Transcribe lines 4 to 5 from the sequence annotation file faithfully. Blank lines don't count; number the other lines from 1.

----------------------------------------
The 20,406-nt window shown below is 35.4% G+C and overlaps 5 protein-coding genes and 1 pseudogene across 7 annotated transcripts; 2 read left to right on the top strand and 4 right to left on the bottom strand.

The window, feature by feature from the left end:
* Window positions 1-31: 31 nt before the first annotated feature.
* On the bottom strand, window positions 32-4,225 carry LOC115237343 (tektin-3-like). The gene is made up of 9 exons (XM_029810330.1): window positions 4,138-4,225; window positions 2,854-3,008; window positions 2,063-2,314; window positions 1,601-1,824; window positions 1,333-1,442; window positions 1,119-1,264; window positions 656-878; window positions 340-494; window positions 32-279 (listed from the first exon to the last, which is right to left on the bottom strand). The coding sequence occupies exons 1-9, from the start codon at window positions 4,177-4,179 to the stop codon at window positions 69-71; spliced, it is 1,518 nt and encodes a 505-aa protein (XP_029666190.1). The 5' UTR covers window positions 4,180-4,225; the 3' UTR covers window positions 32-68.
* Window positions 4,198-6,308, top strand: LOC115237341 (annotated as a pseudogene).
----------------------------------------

* On the bottom strand, window positions 32-4,225 carry LOC115237343 (tektin-3-like). The gene is made up of 9 exons (XM_029810330.1): window positions 4,138-4,225; window positions 2,854-3,008; window positions 2,063-2,314; window positions 1,601-1,824; window positions 1,333-1,442; window positions 1,119-1,264; window positions 656-878; window positions 340-494; window positions 32-279 (listed from the first exon to the last, which is right to left on the bottom strand). The coding sequence occupies exons 1-9, from the start codon at window positions 4,177-4,179 to the stop codon at window positions 69-71; spliced, it is 1,518 nt and encodes a 505-aa protein (XP_029666190.1). The 5' UTR covers window positions 4,180-4,225; the 3' UTR covers window positions 32-68.
* Window positions 4,198-6,308, top strand: LOC115237341 (annotated as a pseudogene).